New FabLab Member Onye Ahanotu

Material scientist long island city queens NYDesigns

Onye Ahanotu has spent the past 13 years living around the U.S.A. (Los Angeles, Chicago, Ann Arbor, Boston and now New York City), exploring and learning from all that is around him. His artistic origins are rooted in drawing from childhood. Over the decades, Onye grew into painting before entering the world of photography. He is classically trained in the Sciences & Engineering, receiving a B.S. in Chemical Engineering and Material Science & Engineering from University of California Irvine while performing mechanistic organic chemistry research. After-which, Onye earned a M.S.E. in Material Science & Engineering from University of Michigan, with a focus on product development, emerging technologies, and fabrication techniques. He considers himself something of an analogous learner who’s knowledge and experience bridges many fields.

Desiree Frieson: Tell us about your background. 

Onye Ahanotu: I am a generally curious person who has had the opportunity to learn about the creative process and problem solving in many fields. I have a fair amount of experience in scientific research, modern fabrication methods and working to incorporate novel materials technologies into design. From understanding molecular interactions to now visual art, I work at the interface of fields, to develop enabling processes and technology platforms. Currently, my photography focuses on investigating the notion of ‘Essence’ as well as how advances in materials technologies impact Us & our environment. Within the FabLab at NYDesigns, I’m working on my latest series which seeks to incorporate fabrication equipment into the art making process, representing novel contemporary fabrication methods.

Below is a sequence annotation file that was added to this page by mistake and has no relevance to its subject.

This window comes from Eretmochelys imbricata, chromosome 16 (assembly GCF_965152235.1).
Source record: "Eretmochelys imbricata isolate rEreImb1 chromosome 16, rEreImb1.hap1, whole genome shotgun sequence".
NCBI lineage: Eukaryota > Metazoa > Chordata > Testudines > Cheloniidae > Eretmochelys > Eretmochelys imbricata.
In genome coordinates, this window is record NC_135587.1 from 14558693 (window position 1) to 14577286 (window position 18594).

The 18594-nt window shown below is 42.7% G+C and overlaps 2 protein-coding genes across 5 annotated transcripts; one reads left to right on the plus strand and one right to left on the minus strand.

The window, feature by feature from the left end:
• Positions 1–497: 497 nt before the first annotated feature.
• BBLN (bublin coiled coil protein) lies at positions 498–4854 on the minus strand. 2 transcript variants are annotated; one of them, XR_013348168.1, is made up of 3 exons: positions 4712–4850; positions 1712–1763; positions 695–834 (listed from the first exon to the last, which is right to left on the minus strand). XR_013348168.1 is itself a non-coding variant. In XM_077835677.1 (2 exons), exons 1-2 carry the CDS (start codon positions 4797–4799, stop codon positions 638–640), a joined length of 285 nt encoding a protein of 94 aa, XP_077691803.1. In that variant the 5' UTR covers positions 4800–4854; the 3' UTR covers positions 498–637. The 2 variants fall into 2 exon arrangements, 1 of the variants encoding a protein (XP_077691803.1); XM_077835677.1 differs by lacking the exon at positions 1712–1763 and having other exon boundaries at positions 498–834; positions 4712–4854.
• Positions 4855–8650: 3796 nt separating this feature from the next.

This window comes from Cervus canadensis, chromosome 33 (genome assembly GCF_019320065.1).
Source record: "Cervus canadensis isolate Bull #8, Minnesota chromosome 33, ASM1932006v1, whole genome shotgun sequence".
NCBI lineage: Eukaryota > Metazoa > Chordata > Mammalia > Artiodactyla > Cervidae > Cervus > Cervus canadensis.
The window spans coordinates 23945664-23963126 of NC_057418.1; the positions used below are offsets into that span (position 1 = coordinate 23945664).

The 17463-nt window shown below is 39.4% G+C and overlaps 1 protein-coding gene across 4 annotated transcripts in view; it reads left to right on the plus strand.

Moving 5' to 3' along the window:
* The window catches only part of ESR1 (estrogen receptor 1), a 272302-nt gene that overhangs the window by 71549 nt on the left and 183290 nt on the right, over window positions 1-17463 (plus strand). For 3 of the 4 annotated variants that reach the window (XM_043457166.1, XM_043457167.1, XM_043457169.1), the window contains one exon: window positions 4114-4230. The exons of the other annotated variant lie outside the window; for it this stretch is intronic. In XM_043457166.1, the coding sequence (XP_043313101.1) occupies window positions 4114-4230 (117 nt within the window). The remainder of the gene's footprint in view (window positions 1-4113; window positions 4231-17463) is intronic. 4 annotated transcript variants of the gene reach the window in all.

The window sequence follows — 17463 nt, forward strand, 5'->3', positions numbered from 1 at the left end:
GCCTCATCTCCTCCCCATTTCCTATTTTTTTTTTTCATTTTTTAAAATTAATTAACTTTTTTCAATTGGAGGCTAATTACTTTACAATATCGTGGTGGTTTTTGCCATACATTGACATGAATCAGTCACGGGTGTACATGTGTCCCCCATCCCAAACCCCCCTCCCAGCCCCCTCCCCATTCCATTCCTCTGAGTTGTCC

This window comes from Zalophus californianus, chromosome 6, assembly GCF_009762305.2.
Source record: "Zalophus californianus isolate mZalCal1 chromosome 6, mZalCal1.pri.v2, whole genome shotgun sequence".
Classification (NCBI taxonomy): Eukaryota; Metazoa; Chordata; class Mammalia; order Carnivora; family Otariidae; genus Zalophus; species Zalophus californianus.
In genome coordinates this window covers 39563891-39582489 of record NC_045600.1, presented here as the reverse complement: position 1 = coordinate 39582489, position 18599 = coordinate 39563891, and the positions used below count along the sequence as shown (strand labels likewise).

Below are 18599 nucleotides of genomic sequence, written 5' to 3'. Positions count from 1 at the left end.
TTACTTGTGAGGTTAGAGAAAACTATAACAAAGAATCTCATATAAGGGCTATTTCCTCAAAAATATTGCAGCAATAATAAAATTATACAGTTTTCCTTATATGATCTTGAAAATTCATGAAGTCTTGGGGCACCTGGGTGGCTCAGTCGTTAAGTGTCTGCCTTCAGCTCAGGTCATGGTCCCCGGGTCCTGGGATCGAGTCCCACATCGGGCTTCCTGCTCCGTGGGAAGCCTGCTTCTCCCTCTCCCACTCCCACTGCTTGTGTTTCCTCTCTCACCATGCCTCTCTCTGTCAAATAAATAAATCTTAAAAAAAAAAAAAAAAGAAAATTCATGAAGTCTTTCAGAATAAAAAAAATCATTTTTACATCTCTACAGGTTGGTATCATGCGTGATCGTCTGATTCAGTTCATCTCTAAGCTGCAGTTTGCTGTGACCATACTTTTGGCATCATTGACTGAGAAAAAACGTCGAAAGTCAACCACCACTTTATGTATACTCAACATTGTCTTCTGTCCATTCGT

Desiree: What do you do? 

Onye: I am a visual artist and a materials scientist, working to combine the two fields.

Desiree: What did you study? 

Onye: At the University of California, Irvine I studied Chemical Engineering and Materials Science & Engineering, with more of a focus on chemical synthesis and process development. Followed by Material Science & Engineering from University of Michigan, where I explored electronic materials, technology development, and architecture.

Desiree: Where are you from?

Onye: I’m from Rohnert Park, CA

Desiree: Tell us how you got started in your field.

Onye: I have been drawing and painting, since I was young and the same goes for science and engineering. Professionally, I got my start working to de-risk and further develop materials technologies.

Desiree: Can you describe your techniques to us or something about it that’s innovative or different. 

Onye: I can’t quite share my techniques just yet, but hopefully soon! My interest is in having the method of fabrication to be reflective of the subject. The innovative part of my techniques stem from my experience in material science research; I like to think about hierarchies of scale and the fabrication process.

Desiree: What is your favorite fabrication tool at NYDesigns?

Onye: The tools that I use the most, would have to be the laser cutters. However, my favorite tool, that I would like to use more, is the CNC Router.

Desiree: Tell us how people can find your work. 

Onye: If you are interested in learning more about my work, my website ( is the best place; brief project descriptions and online store. You can also follow me on Instagram (@onyeahanotu) where I occasionally post updates.

Desiree: Tell us what you’re reading, listening to (podcast) or watching right now as it relates to design and art.

Onye: My consumption clusters around philosophy, science/engineering and art (sometimes directly related, often times not). Much of my readings are from the Nature & Science family journals, or Art history books. Working at the interface of disciplines, I’ve seen how there are so many interesting ideas that can cross fields, as well as time, to inspire something new. I also follow content agglomerators like “My Modern Met”, fall down plenty of Wikipedia rabbit holes, and watch woodworking tutorials on YouTube.